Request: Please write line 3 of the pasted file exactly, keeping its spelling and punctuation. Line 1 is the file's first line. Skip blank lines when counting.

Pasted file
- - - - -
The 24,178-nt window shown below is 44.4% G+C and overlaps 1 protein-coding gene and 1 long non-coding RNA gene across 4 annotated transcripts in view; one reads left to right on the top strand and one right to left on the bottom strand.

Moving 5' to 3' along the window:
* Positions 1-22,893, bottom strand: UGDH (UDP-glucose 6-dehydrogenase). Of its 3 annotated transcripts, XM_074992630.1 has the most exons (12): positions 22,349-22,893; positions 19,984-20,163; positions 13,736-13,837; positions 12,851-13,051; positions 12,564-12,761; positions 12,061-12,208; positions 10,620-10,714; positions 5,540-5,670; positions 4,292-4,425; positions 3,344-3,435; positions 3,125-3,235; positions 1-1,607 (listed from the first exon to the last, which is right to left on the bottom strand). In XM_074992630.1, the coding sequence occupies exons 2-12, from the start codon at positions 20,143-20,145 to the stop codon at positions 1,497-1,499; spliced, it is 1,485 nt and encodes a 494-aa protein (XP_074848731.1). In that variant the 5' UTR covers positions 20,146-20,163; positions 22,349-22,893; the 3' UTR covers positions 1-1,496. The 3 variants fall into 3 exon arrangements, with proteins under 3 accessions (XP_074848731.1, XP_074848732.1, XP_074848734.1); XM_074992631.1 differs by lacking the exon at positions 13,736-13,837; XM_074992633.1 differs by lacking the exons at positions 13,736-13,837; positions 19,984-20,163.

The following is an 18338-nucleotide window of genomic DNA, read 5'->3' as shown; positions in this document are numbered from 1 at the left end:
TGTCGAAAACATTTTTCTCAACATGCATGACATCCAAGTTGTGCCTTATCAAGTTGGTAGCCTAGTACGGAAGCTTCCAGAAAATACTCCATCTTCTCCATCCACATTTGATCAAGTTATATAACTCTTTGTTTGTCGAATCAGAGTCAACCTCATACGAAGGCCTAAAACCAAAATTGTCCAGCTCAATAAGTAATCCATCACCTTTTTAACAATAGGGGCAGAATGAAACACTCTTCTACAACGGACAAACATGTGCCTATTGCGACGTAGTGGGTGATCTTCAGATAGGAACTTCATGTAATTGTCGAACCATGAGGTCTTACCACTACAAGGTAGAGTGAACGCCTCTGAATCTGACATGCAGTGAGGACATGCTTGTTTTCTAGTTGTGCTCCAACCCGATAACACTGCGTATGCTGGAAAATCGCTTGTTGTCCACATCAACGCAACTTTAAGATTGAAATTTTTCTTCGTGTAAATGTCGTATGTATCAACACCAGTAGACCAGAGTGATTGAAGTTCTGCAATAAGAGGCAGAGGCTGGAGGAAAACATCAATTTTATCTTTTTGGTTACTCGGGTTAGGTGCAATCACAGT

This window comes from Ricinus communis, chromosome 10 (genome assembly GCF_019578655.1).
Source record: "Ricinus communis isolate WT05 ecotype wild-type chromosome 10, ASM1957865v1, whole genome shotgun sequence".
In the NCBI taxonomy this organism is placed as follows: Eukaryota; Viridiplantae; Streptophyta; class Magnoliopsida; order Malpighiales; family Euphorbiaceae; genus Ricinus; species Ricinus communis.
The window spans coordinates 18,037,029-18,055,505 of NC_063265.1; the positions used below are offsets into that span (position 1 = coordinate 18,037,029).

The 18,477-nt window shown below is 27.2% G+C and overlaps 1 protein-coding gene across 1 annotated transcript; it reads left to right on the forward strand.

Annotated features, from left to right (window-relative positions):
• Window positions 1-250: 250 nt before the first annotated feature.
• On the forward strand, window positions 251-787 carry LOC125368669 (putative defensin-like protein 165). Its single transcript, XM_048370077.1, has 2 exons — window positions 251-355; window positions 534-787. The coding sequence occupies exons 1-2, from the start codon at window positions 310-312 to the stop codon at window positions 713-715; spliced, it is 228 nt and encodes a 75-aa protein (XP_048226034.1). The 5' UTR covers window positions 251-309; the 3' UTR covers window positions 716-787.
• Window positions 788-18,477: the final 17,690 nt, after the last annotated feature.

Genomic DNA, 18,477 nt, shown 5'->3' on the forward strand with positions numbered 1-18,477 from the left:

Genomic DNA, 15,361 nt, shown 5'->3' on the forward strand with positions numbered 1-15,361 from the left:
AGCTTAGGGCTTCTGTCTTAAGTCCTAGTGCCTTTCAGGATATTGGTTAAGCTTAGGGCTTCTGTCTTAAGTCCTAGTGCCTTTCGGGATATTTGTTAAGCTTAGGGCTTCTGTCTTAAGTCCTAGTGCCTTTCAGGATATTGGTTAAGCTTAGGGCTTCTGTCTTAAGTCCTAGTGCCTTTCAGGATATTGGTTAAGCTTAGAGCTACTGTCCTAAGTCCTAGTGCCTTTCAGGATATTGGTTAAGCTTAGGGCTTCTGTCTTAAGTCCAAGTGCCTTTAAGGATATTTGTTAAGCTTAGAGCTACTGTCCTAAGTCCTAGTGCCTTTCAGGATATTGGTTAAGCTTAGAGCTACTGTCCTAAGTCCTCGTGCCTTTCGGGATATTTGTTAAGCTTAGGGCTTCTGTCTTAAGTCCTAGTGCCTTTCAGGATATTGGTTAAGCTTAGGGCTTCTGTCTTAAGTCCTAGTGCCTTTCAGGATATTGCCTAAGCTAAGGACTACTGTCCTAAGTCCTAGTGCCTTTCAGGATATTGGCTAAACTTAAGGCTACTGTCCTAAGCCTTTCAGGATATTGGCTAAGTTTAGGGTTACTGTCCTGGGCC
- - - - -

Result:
* Positions 1-22,893, bottom strand: UGDH (UDP-glucose 6-dehydrogenase). Of its 3 annotated transcripts, XM_074992630.1 has the most exons (12): positions 22,349-22,893; positions 19,984-20,163; positions 13,736-13,837; positions 12,851-13,051; positions 12,564-12,761; positions 12,061-12,208; positions 10,620-10,714; positions 5,540-5,670; positions 4,292-4,425; positions 3,344-3,435; positions 3,125-3,235; positions 1-1,607 (listed from the first exon to the last, which is right to left on the bottom strand). In XM_074992630.1, the coding sequence occupies exons 2-12, from the start codon at positions 20,143-20,145 to the stop codon at positions 1,497-1,499; spliced, it is 1,485 nt and encodes a 494-aa protein (XP_074848731.1). In that variant the 5' UTR covers positions 20,146-20,163; positions 22,349-22,893; the 3' UTR covers positions 1-1,496. The 3 variants fall into 3 exon arrangements, with proteins under 3 accessions (XP_074848731.1, XP_074848732.1, XP_074848734.1); XM_074992631.1 differs by lacking the exon at positions 13,736-13,837; XM_074992633.1 differs by lacking the exons at positions 13,736-13,837; positions 19,984-20,163.